A little ‘slowth’ for the U.S. economy


What’s ahead for the U.S. economy in 2007? Not recession, probably. Not booming growth, either.
Something in-between. Call it “slowth.”
We’re in the fifth year of an expansion that started at the end of 2001. Gross domestic product grew smartly over the past year, by 3.5 percent. We’re producing more goods and services. The unemployment rate edged downward to 4.8 percent. More people are employed.
But prices rose too, faster than they have in years.
Blame it on oil. The inflation rate over the past year was 4.2 percent. It hasn’t been that high since 1991. Oil prices are the reason.
So we look at the “core” rate of inflation, without energy and food prices, to get a better picture of what’s happening.
Core inflation was 2.7 percent over the past year. That’s up, too, from 2.1 percent a year ago.
Higher prices on imported oil mean Americans have less to spend on other goods and services. Businesses don’t increase production and employment as much. Higher oil prices also raise costs, for plastics, fertilizers, electric power, transportation.
Rising core inflation shows that these costs are being passed on in higher prices. Businesses that can’t pass along their cost increases find their operations less profitable. They don’t expand as much.
If oil prices don’t come down, we’ll get slowth.
What’s Fed doing? Concern about inflation caused the Federal Reserve to raise interest rates.
Fed policymakers increased short-term interest rates by a quarter point at 17 straight meetings up to June 2006. They finally stopped in August. For a year-and-a-half, though, rates on long-term Treasury bonds and home mortgages didn’t rise. Chairman Greenspan called it a conundrum.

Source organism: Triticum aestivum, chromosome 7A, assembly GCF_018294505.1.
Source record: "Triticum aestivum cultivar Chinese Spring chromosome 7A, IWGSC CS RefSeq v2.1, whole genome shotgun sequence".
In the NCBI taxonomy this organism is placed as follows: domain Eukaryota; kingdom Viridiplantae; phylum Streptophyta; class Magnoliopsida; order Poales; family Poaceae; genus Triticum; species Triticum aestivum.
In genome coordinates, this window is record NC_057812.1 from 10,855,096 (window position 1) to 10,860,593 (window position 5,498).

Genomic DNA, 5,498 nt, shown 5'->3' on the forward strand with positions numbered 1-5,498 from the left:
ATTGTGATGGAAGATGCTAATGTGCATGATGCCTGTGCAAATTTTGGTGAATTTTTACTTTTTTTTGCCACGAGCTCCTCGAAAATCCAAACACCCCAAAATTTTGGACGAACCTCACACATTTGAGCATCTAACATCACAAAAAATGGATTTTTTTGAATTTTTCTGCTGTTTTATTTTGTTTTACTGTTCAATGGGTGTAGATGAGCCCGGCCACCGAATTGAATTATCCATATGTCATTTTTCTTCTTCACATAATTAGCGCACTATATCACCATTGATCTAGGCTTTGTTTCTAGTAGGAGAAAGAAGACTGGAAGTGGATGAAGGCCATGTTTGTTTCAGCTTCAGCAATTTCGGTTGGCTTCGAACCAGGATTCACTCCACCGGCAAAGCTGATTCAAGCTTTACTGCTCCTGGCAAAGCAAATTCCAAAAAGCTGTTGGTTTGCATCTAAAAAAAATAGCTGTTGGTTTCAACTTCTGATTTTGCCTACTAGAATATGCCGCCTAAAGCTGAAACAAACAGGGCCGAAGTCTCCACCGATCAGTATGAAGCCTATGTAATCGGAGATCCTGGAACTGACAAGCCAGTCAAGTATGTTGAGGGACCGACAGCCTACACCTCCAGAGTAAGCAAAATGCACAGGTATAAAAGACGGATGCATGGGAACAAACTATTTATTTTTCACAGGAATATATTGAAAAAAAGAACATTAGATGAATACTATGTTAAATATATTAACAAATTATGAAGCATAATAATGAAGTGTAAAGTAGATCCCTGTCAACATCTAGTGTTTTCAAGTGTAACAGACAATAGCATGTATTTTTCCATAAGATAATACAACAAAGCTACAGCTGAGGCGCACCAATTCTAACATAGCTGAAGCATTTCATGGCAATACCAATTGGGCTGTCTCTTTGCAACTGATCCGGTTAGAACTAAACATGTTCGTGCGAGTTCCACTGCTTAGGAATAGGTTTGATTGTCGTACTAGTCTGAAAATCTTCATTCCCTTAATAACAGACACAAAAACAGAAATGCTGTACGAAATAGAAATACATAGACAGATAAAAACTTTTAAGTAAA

Now the conundrum is over. Long-term rates are rising. This makes borrowing more costly and will reduce the growth of spending on business equipment and construction. That should bring inflation down, but it means slowth.
Housing boom behind us. The housing boom is over. Higher interest rates helped end it. Building permits peaked first, in July 2005, and have fallen 17 percent over the past year. Then, home sales began to drop last September, also down 17 percent since then.
Finally, in January, new housing starts peaked. They’re now down 18 percent. As of March – the most recent figures at this writing – house prices haven’t started to drop. They’re rising more slowly, though.
So what? This matters for the economy because investment in housing has been contributing a lot to recent growth. Think of all the construction employees hired and wood, bricks, concrete, appliances and furniture that people have purchased because of the construction boom.
More than that, the appreciation of home prices made people wealthier. Home equity loans turn housing wealth into consumer spending. If house prices don’t appreciate, consumer spending will grow more slowly.
And that contributes to slowth.
This doesn’t seem quite fair to those of us in the Midwest. We didn’t have a house-price boom. We’ve got too much land and too little zoning for house prices to skyrocket the way they did in California and the Northeast. Yet, if those folks stop buying, they’ll buy less of what we produce, and we’ll get some slowth.
Manufacturing woes. The 2001 recession never ended for many of the region’s factory workers. Manufacturing employment usually grows during expansions. Not this time.
There are 3 million fewer jobs in manufacturing in the United States today than there were at the end of the 1990s and 100,000 fewer in Indiana.
Globalization is changing where manufacturing is done, and new technology means fewer people are needed to do it. Slowth in manufacturing employment would be an improvement.
The R-word. What about recession? Will output actually decline? The leading indicators put the odds of recession at about one in five.
The economy will be weaker in 2007, but we’ll need one more “shock” to push us over the edge. If housing prices crash, or if oil prices spike, or if China and Japan decide to pull their money out of dollars, we could get a recession. These aren’t very likely.
Probably, GDP will grow about 2.5 percent above inflation, down a point from this past year.
Neither recession nor growth. Just slowth.
(The author is an ag economist at Purdue University.)


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